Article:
PBS' Lehrer, MSNBC's Shuster reported Rove's optimism about GOP chances in midterms, failed to note that's his job
Research ››› ››› BEN ARMBRUSTER
PBS NewsHour host Jim Lehrer reported without challenge or rebuttal that White House senior political adviser Karl Rove "dismissed Democrats' chances of winning control of Congress." MSNBC's David Shuster similarly reported without challenge that Rove "remain[s] very calm and optimistic about the election." But as CNN's Wolf Blitzer noted, Rove "ha[s] to say that."
During the news summary segment of the October 18 edition of PBS' NewsHour, host Jim Lehrer reported without challenge or rebuttal that White House senior political adviser Karl Rove "dismissed Democrats' chances of winning control of Congress," adding that Rove "told The Washington Times [that] Republicans may lose seats in both the Senate and House, but they will keep their majorities." Similarly, on the October 16 edition of MSNBC's Hardball with Chris Matthews, MSNBC correspondent David Shuster reported that Rove "remain[s] very calm and optimistic about the election" despite the recent congressional page scandal surrounding former Rep. Mark Foley (R-FL) and what The New York Times described as an "intensifying corruption inquiry" into Rep. Curt Weldon (R-PA). Neither noted that Rove may have no choice but to convey optimism.
By contrast, on the October 18 edition of CNN's The Situation Room, after conservative radio host and CNN contributor William Bennett asserted that "Karl Rove seems to have the confidence ... that the Republicans will hold" their majorities in Congress, CNN host Wolf Blitzer replied: "Doesn't he have to say that, though?" Bennett replied, "Well, he does."
In an October 15 article on Rove's confidence that the GOP will retain control of Congress in the upcoming midterm elections, Washington Post staff writer Michael Abramowitz reported that Rove's optimism was the result of a directive from President Bush:
Amid widespread panic in the Republican establishment about the coming midterm elections, there are two people whose confidence about GOP prospects strikes even their closest allies as almost inexplicably upbeat: President Bush and his top political adviser, Karl Rove.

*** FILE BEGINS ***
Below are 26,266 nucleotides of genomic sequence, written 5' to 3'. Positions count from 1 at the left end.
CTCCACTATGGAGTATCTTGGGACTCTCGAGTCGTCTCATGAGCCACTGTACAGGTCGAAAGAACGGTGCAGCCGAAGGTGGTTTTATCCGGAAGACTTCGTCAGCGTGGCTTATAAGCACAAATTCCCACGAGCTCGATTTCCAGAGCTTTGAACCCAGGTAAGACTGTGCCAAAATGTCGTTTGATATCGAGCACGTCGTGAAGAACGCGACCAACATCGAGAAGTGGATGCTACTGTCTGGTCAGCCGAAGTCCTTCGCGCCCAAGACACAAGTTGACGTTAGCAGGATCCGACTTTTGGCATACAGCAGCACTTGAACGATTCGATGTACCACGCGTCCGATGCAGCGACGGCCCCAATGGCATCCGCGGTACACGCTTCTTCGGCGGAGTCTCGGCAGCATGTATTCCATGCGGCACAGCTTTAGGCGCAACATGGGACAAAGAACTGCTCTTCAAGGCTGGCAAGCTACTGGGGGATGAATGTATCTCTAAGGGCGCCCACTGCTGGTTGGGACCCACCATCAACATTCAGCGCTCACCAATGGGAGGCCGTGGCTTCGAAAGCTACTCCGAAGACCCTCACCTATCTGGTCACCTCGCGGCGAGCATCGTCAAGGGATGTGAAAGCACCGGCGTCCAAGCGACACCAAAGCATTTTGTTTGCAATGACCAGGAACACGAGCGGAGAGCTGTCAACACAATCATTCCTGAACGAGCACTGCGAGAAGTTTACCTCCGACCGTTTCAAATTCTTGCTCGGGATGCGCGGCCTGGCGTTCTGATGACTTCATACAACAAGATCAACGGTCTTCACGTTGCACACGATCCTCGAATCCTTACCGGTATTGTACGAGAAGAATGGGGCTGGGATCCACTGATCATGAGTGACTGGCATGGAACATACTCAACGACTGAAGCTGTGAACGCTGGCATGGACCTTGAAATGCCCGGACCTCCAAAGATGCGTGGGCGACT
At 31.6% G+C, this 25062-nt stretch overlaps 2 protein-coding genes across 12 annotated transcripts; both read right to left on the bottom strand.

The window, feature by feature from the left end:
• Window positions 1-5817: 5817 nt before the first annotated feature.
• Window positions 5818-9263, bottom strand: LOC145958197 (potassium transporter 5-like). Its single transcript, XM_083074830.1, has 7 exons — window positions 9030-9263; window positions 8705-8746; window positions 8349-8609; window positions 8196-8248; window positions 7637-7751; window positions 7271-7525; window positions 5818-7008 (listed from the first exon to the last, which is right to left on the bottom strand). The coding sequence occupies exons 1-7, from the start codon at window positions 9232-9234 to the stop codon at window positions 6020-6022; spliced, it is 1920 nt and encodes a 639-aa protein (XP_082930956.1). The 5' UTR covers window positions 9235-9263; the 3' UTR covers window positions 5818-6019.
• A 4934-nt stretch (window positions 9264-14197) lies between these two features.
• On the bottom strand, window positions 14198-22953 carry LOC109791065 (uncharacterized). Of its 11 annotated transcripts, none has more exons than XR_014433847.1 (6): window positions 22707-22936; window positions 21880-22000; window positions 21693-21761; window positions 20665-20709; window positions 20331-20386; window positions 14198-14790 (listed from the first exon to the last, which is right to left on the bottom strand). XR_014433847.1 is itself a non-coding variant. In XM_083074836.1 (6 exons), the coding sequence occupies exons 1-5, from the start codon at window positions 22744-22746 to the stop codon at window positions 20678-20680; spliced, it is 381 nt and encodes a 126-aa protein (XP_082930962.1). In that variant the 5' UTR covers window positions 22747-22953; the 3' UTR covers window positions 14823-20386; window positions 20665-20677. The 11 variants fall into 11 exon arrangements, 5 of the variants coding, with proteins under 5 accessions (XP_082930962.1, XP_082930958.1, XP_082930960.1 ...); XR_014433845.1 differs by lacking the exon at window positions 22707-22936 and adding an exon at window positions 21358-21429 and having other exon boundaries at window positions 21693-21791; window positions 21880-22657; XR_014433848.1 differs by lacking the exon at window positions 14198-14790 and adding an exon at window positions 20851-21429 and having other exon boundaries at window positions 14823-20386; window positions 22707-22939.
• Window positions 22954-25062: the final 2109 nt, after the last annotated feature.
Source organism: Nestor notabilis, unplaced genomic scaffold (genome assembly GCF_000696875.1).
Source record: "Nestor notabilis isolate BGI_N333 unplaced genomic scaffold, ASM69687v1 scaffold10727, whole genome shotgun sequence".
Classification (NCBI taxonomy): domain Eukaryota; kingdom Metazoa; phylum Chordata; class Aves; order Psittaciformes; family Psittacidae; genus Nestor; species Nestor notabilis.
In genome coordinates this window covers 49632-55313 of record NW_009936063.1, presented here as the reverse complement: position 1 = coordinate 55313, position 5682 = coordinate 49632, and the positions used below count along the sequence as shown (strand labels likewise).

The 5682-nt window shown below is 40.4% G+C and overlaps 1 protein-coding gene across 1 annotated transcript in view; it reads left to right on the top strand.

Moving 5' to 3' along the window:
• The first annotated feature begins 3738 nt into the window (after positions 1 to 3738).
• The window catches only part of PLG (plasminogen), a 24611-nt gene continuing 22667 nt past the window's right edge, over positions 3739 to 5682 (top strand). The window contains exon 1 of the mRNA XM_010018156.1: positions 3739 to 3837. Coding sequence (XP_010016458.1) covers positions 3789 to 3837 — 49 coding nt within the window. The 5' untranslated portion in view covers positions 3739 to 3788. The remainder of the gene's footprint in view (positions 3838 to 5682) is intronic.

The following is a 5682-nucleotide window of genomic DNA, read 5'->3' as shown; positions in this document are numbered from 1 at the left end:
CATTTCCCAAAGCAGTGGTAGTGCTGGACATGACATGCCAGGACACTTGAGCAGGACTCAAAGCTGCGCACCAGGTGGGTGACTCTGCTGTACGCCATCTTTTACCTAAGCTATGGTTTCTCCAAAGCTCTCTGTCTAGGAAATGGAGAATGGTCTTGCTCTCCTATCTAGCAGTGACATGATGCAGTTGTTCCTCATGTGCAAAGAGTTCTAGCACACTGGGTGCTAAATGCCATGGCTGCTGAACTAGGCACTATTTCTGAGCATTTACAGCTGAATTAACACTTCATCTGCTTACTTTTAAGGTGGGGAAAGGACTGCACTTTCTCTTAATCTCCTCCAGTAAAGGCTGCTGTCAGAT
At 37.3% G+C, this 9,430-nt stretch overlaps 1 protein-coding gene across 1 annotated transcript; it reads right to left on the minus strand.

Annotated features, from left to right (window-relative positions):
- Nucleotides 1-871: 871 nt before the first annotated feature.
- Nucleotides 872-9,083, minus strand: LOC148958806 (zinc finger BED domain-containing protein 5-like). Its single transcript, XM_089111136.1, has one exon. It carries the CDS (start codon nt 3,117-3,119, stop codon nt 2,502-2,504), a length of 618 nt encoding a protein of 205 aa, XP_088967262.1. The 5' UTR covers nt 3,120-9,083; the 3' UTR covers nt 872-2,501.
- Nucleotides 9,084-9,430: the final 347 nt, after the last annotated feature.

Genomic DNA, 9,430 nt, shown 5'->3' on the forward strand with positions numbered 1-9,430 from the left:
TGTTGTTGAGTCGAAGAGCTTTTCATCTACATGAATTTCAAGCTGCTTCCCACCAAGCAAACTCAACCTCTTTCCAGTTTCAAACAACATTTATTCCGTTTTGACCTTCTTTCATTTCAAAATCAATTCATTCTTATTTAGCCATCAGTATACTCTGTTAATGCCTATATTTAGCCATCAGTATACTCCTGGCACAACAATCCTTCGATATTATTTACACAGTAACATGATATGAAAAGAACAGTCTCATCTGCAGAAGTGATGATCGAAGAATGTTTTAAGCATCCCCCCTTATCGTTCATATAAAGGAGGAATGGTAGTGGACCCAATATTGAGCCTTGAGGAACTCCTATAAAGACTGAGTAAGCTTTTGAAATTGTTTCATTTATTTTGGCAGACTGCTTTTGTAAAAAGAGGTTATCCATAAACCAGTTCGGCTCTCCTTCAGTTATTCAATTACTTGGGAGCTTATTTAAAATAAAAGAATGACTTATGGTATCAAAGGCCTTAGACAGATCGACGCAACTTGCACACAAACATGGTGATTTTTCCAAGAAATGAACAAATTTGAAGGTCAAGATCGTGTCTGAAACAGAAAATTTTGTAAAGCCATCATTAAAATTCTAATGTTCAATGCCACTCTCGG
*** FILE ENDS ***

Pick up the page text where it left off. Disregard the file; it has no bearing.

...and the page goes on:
The official White House line of supreme self-assurance comes from the top down. Bush has publicly and privately banished any talk of losing the GOP majorities, in part to squelch any loss of nerve among his legions.
From the October 18 edition of PBS' The NewsHour with Jim Lehrer:
LEHRER: In other news related to the midterm elections, the president's top political aide, Karl Rove, dismissed Democrats' chances of winning control of Congress. He told The Washington Times Republicans may lose seats in both the House and Senate, but they will keep their majorities. In economic news --
From the October 16 edition of MSNBC's Hardball with Chris Matthews:
SHUSTER: The Foley scandal continues to dog the GOP. Today, the House ethics committee heard more testimony about sexually charged contacts with pages. Several witnesses have testified they told Dennis Hastert's office about Foley well before the speaker said he knew anything. Meanwhile, Republican Congressman Curt Weldon is now under investigation for a million dollars' worth of government contracts obtained by his daughter. Today, FBI agents raided the daughter's home. And in a Jack Abramoff bribery probe, new emails released by congressional committees show that Republican Party chairman Ken Mehlman, while working at the White House, intervened on Abramoff's behalf. Six months ago, Mehlman suggested that he didn't even know Abramoff.
Despite it all, published reports say President Bush and Karl Rove remain very calm and optimistic about the election. The question is, does the White House know something nobody else does, or is the president heading towards a rude awakening? I'm David Shuster for Hardball.
From the October 18 edition of CNN's The Situation Room:
BLITZER: Bottom line: Who's going to win on November 7th?
BENNETT: Well, I don't know. Karl Rove seems to have the confidence, Wolf, that the Republicans will hold.
BLITZER: Doesn't he have to say that, though?
BENNETT: Well, he does, but you know, maybe he does know something.